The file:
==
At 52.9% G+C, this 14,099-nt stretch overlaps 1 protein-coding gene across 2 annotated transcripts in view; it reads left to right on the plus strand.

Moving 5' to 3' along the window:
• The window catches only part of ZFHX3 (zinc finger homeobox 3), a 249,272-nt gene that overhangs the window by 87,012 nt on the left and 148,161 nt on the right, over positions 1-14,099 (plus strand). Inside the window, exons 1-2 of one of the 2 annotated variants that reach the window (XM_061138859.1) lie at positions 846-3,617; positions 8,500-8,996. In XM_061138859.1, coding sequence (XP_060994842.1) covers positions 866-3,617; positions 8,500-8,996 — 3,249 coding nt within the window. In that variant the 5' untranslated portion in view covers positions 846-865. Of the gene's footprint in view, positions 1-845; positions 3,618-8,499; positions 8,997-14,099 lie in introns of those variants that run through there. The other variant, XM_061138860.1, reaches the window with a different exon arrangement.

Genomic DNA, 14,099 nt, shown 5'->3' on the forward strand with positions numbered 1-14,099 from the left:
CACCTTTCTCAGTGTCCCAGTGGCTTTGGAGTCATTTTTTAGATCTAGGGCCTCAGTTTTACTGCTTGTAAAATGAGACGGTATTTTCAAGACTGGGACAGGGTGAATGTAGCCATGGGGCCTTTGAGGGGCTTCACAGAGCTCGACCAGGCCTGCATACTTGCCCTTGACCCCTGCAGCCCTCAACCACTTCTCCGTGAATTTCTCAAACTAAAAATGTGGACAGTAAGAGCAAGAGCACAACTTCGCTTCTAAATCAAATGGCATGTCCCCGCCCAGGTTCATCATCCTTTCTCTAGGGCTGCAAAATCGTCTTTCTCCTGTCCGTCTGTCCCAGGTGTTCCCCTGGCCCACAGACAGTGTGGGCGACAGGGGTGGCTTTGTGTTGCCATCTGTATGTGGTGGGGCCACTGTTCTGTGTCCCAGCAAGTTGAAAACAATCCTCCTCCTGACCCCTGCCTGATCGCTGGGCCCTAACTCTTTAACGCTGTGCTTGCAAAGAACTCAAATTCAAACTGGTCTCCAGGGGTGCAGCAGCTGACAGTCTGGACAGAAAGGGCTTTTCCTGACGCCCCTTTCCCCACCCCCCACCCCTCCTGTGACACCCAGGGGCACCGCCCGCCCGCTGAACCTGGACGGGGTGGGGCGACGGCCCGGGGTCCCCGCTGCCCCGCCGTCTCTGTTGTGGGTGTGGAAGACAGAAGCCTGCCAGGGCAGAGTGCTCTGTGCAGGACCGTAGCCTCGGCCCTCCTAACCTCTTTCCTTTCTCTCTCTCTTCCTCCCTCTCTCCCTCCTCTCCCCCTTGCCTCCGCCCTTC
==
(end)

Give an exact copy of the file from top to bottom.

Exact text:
At 52.9% G+C, this 14,099-nt stretch overlaps 1 protein-coding gene across 2 annotated transcripts in view; it reads left to right on the plus strand.

Moving 5' to 3' along the window:
• The window catches only part of ZFHX3 (zinc finger homeobox 3), a 249,272-nt gene that overhangs the window by 87,012 nt on the left and 148,161 nt on the right, over positions 1-14,099 (plus strand). Inside the window, exons 1-2 of one of the 2 annotated variants that reach the window (XM_061138859.1) lie at positions 846-3,617; positions 8,500-8,996. In XM_061138859.1, coding sequence (XP_060994842.1) covers positions 866-3,617; positions 8,500-8,996 — 3,249 coding nt within the window. In that variant the 5' untranslated portion in view covers positions 846-865. Of the gene's footprint in view, positions 1-845; positions 3,618-8,499; positions 8,997-14,099 lie in introns of those variants that run through there. The other variant, XM_061138860.1, reaches the window with a different exon arrangement.

Genomic DNA, 14,099 nt, shown 5'->3' on the forward strand with positions numbered 1-14,099 from the left:
CACCTTTCTCAGTGTCCCAGTGGCTTTGGAGTCATTTTTTAGATCTAGGGCCTCAGTTTTACTGCTTGTAAAATGAGACGGTATTTTCAAGACTGGGACAGGGTGAATGTAGCCATGGGGCCTTTGAGGGGCTTCACAGAGCTCGACCAGGCCTGCATACTTGCCCTTGACCCCTGCAGCCCTCAACCACTTCTCCGTGAATTTCTCAAACTAAAAATGTGGACAGTAAGAGCAAGAGCACAACTTCGCTTCTAAATCAAATGGCATGTCCCCGCCCAGGTTCATCATCCTTTCTCTAGGGCTGCAAAATCGTCTTTCTCCTGTCCGTCTGTCCCAGGTGTTCCCCTGGCCCACAGACAGTGTGGGCGACAGGGGTGGCTTTGTGTTGCCATCTGTATGTGGTGGGGCCACTGTTCTGTGTCCCAGCAAGTTGAAAACAATCCTCCTCCTGACCCCTGCCTGATCGCTGGGCCCTAACTCTTTAACGCTGTGCTTGCAAAGAACTCAAATTCAAACTGGTCTCCAGGGGTGCAGCAGCTGACAGTCTGGACAGAAAGGGCTTTTCCTGACGCCCCTTTCCCCACCCCCCACCCCTCCTGTGACACCCAGGGGCACCGCCCGCCCGCTGAACCTGGACGGGGTGGGGCGACGGCCCGGGGTCCCCGCTGCCCCGCCGTCTCTGTTGTGGGTGTGGAAGACAGAAGCCTGCCAGGGCAGAGTGCTCTGTGCAGGACCGTAGCCTCGGCCCTCCTAACCTCTTTCCTTTCTCTCTCTCTTCCTCCCTCTCTCCCTCCTCTCCCCCTTGCCTCCGCCCTTC